One of the most rural regions in France is Cantal, located in the heart of Auvergne, central France. In fact, there are roughly as many people spread out over the Cantal region (147,000) than there are who love in the capital city of Auvergne, Clermont Ferrand (141,500)!  Located in a region known for its ‘dead volcanoes’ as the French love to say (so, dormant or extinct), much of what infrastructure that does exist is largely made from a coloured volcanic stone. Roads twist and turn, winding through cheery farms and past pleasant fields. It is a quiet place. This is the place one should come in order to seek solace, to escape from the hustle and bustle of the 21st century. Life is simply slower out here. It is the perfect escape – especially in the summer months, when temperatures are mild, and the water from local lakes and streams is perfect for swimming. Don’t miss out tasting the delicious local Cantal cheese, named after the Cantal Mountains (which give the region its name!). Made with cow milk and aged for 1-6 months, it is one of the oldest cheeses in France – dating all the back to the times of the Gauls. You won’t regret it!


Beautiful European Countryside to Get Lost

  1. Auvergne’s Livradois-Forez Regional Park, France
  2. The Causeway Coast in Northern Ireland
  3. Patchwork Farmlands of Andalucia, Spain
  4. England’s Cotswolds Region
  5. The Scottish Highlands 
  6. Vedrette di Ries-Aurina Natural Park, Northern Italy

Chateau de Murol, France

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Falconer at the Chateau de Murol, France

One of Auvergne’s most popular chateaus, Murol is a round hunk of stone dominating its mountaintop. While in and of itself it’s a very neat castle to visit, another thing that makes it special is the workshops that Murol puts on during holidays and  warmer months. These short demonstrations, activities and workshops show various aspects of what life was like in the Middle Ages for the people of the castle, from nobles to servants. Falconry (or hawking) is one such example. Falconry was quite popular during Medieval times, though only accessible to the wealthy, such as kings, royals, nobles and rich landowners or merchants, as they were the only ones with enough time and resources required to train the birds. Though it began as a means to hunt small game, hawking soon became more for sport than for necessity, as the falconers prided over his own birds and their accomplishments. Birds were trained to return to their trainers’ arms for bits of food and to bring prey back untouched, and hooded when not training. During certain periods at Chateau de Murol, visitors can still experience this ancient sport, watching hawks, falcons, owls and other birds of prey zoom around the castle, only to return each time to the falconers’ gloved arm.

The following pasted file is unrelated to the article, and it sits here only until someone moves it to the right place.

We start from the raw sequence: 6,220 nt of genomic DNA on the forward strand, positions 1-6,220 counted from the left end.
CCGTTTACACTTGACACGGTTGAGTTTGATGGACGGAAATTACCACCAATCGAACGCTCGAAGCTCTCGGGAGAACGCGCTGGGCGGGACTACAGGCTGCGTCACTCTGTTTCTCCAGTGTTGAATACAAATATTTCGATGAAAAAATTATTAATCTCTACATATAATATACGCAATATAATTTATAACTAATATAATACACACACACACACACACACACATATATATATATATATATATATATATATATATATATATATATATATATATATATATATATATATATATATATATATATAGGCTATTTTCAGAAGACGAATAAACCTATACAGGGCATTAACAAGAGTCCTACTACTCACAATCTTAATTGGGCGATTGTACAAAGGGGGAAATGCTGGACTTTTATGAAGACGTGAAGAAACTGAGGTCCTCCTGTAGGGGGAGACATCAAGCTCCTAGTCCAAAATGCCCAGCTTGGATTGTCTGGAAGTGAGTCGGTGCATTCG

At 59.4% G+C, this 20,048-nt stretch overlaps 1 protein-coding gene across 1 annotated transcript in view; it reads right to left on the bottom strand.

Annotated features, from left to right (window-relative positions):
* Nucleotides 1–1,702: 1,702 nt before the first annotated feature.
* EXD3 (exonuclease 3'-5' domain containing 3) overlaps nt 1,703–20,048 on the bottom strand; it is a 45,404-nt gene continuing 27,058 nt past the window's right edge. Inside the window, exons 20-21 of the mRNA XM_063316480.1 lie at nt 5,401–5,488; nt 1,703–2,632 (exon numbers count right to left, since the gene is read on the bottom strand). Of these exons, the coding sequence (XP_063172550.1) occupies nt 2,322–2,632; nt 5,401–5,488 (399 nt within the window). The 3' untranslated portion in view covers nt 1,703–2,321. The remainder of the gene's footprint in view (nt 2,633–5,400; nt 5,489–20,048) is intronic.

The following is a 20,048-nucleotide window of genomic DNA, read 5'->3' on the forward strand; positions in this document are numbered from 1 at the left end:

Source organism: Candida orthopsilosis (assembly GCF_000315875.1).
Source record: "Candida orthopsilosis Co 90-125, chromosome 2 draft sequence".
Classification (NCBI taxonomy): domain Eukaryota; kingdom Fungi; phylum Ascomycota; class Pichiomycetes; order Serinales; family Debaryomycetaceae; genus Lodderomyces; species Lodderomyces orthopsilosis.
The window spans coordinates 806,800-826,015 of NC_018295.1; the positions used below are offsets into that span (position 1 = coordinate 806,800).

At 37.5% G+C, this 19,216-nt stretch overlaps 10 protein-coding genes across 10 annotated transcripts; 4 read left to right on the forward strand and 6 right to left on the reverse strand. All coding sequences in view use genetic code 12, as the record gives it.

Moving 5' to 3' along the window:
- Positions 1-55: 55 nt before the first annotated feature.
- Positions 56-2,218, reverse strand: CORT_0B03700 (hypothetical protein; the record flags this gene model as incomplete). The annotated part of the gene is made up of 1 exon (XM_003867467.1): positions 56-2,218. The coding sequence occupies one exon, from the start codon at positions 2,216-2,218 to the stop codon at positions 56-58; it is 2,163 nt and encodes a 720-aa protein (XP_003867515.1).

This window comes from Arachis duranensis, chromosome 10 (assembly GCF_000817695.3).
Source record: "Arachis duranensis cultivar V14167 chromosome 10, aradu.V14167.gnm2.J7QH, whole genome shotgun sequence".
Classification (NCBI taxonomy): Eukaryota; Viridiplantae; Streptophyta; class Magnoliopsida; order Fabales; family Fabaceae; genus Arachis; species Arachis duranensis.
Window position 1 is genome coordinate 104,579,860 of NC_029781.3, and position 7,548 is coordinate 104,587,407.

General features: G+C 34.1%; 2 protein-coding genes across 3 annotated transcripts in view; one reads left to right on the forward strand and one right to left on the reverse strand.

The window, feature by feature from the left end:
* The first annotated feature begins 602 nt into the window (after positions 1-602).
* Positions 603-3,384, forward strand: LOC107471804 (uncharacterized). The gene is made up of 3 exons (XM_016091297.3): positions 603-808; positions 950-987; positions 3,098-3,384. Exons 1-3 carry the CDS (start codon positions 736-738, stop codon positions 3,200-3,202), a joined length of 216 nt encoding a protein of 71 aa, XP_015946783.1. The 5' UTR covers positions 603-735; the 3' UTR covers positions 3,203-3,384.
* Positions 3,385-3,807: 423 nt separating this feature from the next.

Visit More Beautiful Places in the Rural Country of Auvergne in France
  1. Chateau de la Batisse
  2. The Massif Central in Auvergne Volcanoes National Park
  3. Village of Olliergues
  4. Village of St Nectaire
  5. The Cantal Region 

 

Saint-Nectaire, France

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Saint-Nectaire, France

If you like cheese, you may have a stronger grasp on rural French geography than you realised. This is because in France, cheeses are often named for the villages where they originate, and remain very region-specific for centuries, shaping both local culture and local pride. Roquefort, for example, comes from…wait for it…Roquefort, France!  And the cheese Saint-Nectaire comes from the village of the same name–also the same name as the village church, pictured above. Located in central France, in the rural department of Auvergne (where Michelin comes from!), the village itself doesn’t seem that special at first glance. But no one can pass through without stopping to buy Saint-Nectaire cheese from the source!  However, it wasn’t always so tranquil here. This quiet village was once a thriving spa town in the 19th and early 20th century, and as a result, there are still several once-grand hotels from the 19th century at the base of the beautiful church. Today, thermal spa towns–including Saint-Nectaire–have lost some of their popularity (except in Scandinavia and places such as Budapest). Yet, there’s something enthralling about glancing into the past at these once top-of-the-line resorts that makes one long for the old days of steam engine travel: 2-month-long trips,  grand hotels, dressing for dinner, days spent visiting thermal baths or preparing for balls. Just make sure you try the cheese.